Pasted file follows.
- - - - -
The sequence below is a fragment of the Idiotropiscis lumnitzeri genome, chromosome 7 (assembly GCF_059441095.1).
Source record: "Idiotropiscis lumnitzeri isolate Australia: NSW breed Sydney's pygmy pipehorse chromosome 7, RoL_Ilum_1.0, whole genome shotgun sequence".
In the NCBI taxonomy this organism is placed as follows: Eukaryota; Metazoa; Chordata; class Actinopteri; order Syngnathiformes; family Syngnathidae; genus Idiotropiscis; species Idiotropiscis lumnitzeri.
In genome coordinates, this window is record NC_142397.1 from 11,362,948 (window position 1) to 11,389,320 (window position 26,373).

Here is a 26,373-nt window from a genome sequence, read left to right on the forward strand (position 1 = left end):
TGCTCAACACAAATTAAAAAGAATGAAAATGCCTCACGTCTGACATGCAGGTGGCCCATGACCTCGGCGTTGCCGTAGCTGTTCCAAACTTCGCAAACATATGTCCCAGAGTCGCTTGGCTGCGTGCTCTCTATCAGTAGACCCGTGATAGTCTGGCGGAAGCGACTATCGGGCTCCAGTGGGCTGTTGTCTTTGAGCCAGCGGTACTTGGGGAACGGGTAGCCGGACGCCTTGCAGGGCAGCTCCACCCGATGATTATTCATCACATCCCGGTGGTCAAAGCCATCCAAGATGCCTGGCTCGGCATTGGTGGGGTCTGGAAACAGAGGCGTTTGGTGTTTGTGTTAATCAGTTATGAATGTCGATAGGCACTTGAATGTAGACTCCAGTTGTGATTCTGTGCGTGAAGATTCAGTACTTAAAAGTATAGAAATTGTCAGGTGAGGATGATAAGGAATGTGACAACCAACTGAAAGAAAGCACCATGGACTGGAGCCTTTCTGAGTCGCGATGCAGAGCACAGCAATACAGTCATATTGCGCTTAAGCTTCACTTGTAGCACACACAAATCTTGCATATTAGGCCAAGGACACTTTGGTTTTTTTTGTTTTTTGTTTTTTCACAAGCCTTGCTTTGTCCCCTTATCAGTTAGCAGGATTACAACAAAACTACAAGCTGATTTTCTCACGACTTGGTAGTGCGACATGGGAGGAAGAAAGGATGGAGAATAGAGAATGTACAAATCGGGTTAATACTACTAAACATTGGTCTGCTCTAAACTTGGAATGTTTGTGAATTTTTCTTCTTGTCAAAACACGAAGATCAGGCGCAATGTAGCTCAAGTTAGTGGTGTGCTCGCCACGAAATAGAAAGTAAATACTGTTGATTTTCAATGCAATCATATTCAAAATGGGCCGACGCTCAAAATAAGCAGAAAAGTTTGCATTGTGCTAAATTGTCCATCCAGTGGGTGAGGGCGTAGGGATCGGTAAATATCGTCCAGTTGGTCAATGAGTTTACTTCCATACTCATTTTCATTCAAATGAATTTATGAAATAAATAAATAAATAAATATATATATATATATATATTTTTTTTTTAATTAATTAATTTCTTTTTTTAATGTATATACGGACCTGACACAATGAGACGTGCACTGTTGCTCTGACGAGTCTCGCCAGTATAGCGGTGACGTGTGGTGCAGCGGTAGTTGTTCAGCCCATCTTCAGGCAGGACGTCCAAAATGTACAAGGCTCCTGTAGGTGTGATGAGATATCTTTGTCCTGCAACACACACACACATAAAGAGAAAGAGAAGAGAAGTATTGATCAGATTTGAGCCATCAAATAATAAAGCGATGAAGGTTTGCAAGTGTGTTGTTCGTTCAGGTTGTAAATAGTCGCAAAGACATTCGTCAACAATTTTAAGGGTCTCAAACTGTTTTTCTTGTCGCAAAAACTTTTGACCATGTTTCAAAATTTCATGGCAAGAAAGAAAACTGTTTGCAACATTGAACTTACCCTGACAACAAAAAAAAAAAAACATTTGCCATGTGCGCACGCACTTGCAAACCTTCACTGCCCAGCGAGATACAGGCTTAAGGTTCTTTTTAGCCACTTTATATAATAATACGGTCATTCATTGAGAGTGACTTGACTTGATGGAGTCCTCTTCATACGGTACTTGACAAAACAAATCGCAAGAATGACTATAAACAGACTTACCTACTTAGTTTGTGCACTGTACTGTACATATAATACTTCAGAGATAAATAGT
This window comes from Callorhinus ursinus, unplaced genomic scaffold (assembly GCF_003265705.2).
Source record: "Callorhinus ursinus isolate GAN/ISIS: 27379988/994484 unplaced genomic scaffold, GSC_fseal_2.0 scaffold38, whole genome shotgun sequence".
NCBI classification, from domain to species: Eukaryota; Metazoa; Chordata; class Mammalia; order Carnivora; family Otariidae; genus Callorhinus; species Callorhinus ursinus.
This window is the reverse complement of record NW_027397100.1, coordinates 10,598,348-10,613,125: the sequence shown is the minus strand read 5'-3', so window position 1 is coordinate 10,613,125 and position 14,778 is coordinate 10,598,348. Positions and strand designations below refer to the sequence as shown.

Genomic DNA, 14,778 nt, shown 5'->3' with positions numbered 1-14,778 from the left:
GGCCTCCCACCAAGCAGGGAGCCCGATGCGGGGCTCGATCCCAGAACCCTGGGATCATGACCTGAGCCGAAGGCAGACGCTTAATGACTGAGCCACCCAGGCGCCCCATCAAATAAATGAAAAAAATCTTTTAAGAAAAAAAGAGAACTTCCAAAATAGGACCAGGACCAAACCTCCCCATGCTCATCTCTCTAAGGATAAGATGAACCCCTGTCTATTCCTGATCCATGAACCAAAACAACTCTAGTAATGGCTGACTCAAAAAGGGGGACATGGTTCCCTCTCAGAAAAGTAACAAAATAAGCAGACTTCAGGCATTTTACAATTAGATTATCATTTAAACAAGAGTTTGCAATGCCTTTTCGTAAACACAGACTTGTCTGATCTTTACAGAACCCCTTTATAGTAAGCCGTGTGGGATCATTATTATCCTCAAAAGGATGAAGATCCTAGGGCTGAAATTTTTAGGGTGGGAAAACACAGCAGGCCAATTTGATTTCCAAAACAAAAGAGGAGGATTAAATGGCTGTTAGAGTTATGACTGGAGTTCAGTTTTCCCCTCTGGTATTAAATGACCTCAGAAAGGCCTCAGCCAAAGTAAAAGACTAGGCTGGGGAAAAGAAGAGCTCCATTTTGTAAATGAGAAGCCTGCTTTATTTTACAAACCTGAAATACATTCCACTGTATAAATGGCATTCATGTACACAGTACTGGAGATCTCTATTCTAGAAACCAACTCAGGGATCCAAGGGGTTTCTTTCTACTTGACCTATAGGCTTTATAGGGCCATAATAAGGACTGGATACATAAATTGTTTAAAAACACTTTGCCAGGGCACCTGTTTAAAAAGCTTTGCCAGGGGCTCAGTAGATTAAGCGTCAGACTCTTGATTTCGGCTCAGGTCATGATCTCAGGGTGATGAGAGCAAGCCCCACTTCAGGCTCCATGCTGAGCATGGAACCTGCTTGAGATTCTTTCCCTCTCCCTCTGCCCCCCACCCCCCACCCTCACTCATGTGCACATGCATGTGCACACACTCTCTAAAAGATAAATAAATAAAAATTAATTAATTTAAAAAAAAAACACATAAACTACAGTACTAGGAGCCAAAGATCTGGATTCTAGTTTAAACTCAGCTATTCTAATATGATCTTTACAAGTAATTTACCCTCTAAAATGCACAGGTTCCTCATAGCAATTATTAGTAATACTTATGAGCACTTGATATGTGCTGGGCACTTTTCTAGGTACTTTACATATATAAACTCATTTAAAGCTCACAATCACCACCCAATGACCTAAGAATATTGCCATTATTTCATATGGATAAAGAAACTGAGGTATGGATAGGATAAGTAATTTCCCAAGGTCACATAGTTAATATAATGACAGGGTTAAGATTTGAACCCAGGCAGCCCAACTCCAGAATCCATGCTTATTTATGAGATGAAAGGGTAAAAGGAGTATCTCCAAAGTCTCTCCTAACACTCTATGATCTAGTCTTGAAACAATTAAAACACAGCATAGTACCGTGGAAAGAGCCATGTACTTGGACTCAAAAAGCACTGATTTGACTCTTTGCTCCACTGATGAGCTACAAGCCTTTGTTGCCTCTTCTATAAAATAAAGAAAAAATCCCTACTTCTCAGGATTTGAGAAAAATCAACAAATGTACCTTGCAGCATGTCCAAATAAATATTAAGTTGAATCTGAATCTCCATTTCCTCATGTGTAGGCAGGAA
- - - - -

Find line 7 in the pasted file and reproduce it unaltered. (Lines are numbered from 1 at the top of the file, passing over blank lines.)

This window comes from Callorhinus ursinus, unplaced genomic scaffold (assembly GCF_003265705.2).